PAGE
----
Desync
News

Hyperactive shooter DESYNC is made to resemble synesthesia

Beginning in the 20th century, modern design started being dominated by the saying “form follows function.” The idea was that when creating a building, car, or piece of software, pragmatism should come first, and style should be secondary. In Adult Swim’s upcoming game DESYNC, however, style is the function. Taking inspiration from classic shooters like Quake (1996) and Unreal Tournament (1999), DESYNC is a deliberately unrealistic shooter set in a colorful neon world resembling the computer reality of the Tron films. Enemies are abstract collections of polygons and vectors, and players dual-wield guns and swords while jumping dozens of feet into the air…

mgsprison
Feature

The Art of Escape

This article was funded with support from Longreads members. * * * No one wore stripes that spring and summer in Leavenworth. Stripes were for rule breakers, and no one was breaking the rules. “Baseball As A Corrective” read the front page of the New York Times that May. It was 1912 and “the magic of baseball” had “wrought a wonderful change in the United States Penitentiary.” For the first time in Leavenworth’s history, for months at a time, everyone behaved, because everyone wanted to play or watch the baseball games. “Chronic trouble makers began to be so good that the…

nulloperator1
News

Null Operator is the videogame that refuses to die

One of the more common pieces of advice given to aspiring writers is to “kill your darlings.” It simply means that writers should be willing to remove passages or ideas from their work that they might personally enjoy in service of the reader. Over the course of developing his game Null Operator, Anton from game development studio Rust Ltd., has killed several darlings. When it was first announced to the internet as a whole in a blog post in October of 2014, Null Operator was pitched as a game where players fly a spaceship through a cramped, mechanical environment shooting…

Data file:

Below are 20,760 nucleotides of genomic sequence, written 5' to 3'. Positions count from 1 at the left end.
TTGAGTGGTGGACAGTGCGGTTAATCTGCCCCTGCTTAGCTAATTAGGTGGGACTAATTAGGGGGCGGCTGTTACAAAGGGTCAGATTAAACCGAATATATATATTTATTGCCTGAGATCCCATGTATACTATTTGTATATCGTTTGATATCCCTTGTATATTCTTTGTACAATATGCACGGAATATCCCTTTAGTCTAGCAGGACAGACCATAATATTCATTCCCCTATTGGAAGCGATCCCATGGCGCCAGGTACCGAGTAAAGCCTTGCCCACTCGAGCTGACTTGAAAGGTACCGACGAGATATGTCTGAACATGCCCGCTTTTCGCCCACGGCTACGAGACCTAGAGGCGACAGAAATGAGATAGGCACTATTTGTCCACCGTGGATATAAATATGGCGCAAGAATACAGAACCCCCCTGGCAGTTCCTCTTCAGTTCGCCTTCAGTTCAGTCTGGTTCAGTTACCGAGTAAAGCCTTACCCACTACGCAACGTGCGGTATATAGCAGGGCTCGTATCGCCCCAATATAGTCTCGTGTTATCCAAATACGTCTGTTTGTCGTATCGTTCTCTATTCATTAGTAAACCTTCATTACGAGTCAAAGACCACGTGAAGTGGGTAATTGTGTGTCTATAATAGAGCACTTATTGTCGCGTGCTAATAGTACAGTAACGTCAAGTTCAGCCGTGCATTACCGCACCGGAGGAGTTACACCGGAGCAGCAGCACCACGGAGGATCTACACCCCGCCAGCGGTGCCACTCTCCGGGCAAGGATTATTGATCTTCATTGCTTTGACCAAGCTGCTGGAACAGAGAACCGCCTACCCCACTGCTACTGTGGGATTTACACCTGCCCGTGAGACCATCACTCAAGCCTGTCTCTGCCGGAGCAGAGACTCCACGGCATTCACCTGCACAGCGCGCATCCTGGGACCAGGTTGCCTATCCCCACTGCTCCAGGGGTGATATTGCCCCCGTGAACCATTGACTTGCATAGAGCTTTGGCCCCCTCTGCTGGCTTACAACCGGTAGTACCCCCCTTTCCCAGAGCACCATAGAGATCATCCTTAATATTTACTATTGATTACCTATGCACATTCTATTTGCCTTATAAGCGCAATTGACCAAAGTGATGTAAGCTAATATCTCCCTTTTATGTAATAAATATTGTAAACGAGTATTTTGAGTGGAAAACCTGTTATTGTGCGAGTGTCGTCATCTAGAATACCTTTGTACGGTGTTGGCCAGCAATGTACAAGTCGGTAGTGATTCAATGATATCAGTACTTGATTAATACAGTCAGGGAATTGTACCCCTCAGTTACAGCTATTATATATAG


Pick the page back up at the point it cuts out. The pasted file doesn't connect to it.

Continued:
DOOM
News

The monstrous models that gave DOOM its human touch

DOOM (1993) is known for its hellish bravura and the legacy that followed. On the surface, we tend to think of big pink demon muscles, gnashing jaws, and bloodied grimaces. It’s a stern-faced brute that would be quicker to punch you in the mouth than hold a conversation. Somehow, that aura surrounds the game even today, 20-odd years after it was originally released. But we’re told that all hard-nosed giants have a soft side, and that is at least true for DOOM, as all you have to do is wind back the years to before it came out, to DOOM‘s somewhat goofy-looking production. I’m…

devildaggers3
Review

Devil Daggers is one hell of a time

To play Devil Daggers is to die again and again. Anguish is constant. It’s never clear what the player has done to be locked in this eternal struggle. Every playthrough opens with a darkened room except for a single source of light, a floating blade. Touching it is apparently a damning offense, and that’s when the horrors begin. Rounds can last mere seconds, missteps compounding upon each other until you’ve found yourself knee-deep in the undead, where inscrutable tentacled horrors are eager to feast on the living. Swarms of chattering skulls are belched out of tentacled turret-like floating pillars. Skull-backed…

Doom 3
Article

Shut Up, DOOM 3

This article is part of a series called Shut Up, Videogames, in which critic Ed Smith invites games old and new to pipe down, or otherwise. In this edition, he looks at the most recent addition to the legendary first-person-shooter series, DOOM. I know DOOM has a contingent of fans and critics who enjoy discussing it—its level structure, its weapon layouts, its enemy design—in excruciating detail. I know that, for some, a single room in id’s 1993 shooter can warrant microscopic inspection, lest the mathematical precision with which John Romero laid the game out go under-appreciated. I know what DOOM is supposed…